association between the Church and education which has survived throughout

the ages. Schools run by religious organisations have always had a profound

influence on the development of education and still offer an invaluable

service to the nation.

EDUCATION   IN   ENGLAND   (II)

Introduction

The events that lead directly to the birth of the modern system of

education in England are to be sought mainly in the second half of the 19th-

century.

There were certain individuals at the beginning of the 19th century who

were in favour of widespread education, however, for a number of reasons,

they did not have the backing either of the government or of the people.

Later on in the century leaders of the Chartist Movement and the Radicals

were in favour of some sort of national system of education. However, it is

safe to say that there was no widespread desire for the education of the

population as a whole. In the social legislation of this period education

did not become a real priority until the year of the first Education Act,

1870.

Obstacles in way of a national system of free compulsory education

The establishment of a national system of education came late in England

mainly because of the social, economic and religious climate of the

century.

The higher classes of society had no interest in advocating the

cultural development of the working classes. On the contrary, the

effects of the revolutionary spirit in Europe reinforced conservative

attitudes that were certainly not conducive to advocating the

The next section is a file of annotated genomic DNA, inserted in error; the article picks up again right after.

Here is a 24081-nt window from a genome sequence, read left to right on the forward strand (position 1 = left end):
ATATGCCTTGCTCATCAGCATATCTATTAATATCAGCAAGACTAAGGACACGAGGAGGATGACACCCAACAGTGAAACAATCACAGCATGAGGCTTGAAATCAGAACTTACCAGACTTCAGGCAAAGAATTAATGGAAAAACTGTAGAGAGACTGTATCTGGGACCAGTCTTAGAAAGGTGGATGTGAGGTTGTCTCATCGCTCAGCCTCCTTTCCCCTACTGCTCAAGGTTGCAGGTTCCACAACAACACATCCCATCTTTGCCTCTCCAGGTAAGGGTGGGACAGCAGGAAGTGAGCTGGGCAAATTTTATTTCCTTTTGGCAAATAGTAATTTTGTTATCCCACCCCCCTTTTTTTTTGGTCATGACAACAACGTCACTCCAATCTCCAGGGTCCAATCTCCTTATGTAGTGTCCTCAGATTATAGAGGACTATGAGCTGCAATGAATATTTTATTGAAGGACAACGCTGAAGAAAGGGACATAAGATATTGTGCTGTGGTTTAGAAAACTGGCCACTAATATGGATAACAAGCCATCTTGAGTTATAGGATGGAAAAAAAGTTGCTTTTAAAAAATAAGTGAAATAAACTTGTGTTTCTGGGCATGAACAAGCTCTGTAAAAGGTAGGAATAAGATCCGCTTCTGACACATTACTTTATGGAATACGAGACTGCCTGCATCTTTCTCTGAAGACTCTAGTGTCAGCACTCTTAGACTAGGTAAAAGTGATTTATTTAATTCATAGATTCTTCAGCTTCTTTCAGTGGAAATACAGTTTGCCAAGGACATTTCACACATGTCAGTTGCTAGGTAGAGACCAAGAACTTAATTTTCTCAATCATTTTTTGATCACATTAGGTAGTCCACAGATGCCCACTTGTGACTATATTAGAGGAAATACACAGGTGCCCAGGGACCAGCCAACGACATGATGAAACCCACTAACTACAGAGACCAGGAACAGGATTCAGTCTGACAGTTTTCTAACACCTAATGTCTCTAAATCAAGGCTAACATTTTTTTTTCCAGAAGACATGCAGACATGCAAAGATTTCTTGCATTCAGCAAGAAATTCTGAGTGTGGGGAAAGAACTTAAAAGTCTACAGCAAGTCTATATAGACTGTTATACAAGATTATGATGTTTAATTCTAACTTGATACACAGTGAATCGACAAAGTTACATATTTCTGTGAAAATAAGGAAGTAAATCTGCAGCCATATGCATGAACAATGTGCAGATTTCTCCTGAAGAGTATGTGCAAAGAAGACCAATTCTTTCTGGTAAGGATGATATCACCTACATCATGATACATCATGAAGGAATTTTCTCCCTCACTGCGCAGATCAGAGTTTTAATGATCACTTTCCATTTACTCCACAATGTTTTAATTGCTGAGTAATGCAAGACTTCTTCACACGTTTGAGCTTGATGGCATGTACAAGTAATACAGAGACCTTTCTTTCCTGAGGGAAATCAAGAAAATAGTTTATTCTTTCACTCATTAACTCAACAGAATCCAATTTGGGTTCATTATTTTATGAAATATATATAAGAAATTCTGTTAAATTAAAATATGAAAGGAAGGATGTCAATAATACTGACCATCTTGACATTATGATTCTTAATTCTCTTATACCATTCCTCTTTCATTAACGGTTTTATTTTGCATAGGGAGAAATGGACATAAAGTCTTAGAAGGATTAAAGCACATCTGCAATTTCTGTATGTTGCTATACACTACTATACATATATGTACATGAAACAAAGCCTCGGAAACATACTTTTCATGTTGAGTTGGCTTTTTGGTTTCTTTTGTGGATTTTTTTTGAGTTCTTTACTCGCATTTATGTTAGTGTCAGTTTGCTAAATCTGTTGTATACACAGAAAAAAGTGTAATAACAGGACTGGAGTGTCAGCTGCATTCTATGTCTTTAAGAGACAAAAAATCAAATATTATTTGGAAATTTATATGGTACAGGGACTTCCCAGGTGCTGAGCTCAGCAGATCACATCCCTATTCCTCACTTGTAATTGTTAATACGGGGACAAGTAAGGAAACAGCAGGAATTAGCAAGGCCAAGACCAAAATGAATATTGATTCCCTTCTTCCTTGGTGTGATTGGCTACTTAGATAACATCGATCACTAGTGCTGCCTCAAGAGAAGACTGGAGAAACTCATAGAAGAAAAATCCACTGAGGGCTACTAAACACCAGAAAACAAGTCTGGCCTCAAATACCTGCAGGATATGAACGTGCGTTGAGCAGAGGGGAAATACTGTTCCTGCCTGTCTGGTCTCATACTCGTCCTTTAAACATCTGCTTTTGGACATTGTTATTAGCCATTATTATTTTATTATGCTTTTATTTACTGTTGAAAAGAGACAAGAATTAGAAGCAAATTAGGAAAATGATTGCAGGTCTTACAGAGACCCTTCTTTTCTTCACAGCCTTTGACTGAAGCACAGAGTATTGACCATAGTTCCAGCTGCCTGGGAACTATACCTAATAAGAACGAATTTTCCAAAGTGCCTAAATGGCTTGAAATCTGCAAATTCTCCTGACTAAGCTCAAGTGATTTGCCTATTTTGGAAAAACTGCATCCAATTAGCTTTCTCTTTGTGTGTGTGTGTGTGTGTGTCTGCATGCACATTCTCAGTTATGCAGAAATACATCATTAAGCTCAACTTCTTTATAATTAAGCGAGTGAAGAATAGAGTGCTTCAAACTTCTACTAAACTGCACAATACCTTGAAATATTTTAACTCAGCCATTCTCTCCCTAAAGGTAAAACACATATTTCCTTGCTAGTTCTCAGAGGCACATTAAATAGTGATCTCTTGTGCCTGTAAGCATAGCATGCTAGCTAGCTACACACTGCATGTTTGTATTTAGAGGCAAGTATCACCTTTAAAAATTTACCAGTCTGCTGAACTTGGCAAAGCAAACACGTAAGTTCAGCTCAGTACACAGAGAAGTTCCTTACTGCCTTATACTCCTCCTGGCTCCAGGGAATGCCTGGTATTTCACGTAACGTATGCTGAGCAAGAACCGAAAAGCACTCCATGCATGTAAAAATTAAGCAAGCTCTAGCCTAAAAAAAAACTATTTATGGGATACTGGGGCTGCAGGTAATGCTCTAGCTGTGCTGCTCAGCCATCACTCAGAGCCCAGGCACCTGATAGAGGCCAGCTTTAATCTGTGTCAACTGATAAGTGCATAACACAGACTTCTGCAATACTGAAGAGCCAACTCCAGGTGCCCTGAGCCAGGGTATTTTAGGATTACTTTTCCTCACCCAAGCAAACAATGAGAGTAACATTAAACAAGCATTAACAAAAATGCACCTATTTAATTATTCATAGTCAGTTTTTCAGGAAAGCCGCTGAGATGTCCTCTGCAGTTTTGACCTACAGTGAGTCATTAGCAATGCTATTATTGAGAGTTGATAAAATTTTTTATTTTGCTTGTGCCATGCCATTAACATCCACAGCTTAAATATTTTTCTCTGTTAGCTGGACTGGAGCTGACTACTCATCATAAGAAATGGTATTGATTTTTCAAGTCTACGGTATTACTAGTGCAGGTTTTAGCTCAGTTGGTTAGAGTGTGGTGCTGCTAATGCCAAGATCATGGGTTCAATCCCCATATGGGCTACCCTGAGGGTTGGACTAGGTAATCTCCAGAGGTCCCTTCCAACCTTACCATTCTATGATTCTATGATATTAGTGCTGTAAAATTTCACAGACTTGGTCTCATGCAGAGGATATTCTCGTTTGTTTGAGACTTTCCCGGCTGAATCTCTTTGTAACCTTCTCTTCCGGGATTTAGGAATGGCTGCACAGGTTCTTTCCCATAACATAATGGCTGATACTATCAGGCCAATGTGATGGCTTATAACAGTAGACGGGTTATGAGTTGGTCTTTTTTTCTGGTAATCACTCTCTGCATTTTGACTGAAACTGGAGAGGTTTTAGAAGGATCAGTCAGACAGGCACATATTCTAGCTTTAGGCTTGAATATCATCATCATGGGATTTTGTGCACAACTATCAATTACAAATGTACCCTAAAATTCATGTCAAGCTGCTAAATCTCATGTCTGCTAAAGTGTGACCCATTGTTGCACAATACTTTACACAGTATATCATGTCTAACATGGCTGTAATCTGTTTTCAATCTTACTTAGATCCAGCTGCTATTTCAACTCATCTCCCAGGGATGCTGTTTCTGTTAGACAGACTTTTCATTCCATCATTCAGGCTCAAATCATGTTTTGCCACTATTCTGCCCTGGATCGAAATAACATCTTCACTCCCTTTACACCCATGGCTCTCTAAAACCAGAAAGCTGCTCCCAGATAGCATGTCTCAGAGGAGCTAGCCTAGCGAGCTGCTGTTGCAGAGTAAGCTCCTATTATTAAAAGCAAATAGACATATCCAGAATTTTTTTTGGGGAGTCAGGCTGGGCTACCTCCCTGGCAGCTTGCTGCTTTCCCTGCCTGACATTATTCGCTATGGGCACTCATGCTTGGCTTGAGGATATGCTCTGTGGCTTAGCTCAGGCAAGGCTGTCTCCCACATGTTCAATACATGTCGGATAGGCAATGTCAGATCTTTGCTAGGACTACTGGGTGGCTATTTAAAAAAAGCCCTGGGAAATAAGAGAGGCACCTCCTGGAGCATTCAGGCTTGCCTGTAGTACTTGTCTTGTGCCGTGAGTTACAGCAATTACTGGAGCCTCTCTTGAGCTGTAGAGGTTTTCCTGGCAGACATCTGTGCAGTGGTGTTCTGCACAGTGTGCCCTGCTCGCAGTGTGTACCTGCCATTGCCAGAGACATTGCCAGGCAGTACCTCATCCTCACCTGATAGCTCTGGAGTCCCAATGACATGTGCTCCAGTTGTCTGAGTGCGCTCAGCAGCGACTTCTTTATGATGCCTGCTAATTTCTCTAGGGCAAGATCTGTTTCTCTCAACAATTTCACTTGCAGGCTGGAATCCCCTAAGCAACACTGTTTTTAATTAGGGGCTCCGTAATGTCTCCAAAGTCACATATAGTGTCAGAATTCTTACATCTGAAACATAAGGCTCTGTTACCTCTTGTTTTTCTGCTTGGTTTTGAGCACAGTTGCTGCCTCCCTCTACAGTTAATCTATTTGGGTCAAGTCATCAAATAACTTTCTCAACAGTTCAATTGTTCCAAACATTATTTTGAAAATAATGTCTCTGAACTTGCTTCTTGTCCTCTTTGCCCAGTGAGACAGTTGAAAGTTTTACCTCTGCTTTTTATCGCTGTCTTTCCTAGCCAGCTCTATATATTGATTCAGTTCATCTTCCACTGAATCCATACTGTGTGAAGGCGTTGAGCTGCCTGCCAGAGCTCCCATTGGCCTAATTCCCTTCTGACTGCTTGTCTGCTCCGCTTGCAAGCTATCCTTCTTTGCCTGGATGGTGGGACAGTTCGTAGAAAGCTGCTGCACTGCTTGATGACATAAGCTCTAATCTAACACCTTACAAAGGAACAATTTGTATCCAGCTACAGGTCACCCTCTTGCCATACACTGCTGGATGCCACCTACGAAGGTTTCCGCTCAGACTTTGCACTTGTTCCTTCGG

development of the critical faculties of the people as a whole.

Neither did the vast majority of the working

class have any real

interest in education. Child labour was common practice in this period

and working-class families were very reluctant to give up the earnings

of their children for the benefit of education. The employment of

children continued to increase even after 1850.

Also the effect of Protestantism, with its emphasis on individualism,

personal salvation, the private reading and interpretation of

Scripture, ran contrary to any sort of collectivist thought.

Religious conflict also delayed the establishment of a national system

of education. One example of this can be seen in the reaction to the

clauses regarding education in the 1843 Factory Bill. There was

violent opposition on the part of nonconformists and Catholics alike

because, according to the Bill, headmasters had to be of the Church of

England. Furthermore, the children were to be taught the catechism and

be present at liturgical celebrations as well as service on Sundays.

The Bill failed.

The idea of secular education had never been popular during the

century. Education had almost exclusively been under the control of

the established church. Furthermore, we should not forget the conflict

between secular and religious thought that characterised the century,

especially the latter half. Given the cultural and religious climate

of the century it became obvious that any nondenominational system of

education would be well nigh impossible. It was only in the 20th

century, with the rise of indifference towards religious teaching,

that general nondenominational schooling became possible.

Denominational education was further reinforced by the increase in the

Catholic population due to the wave of Irish immigrants during and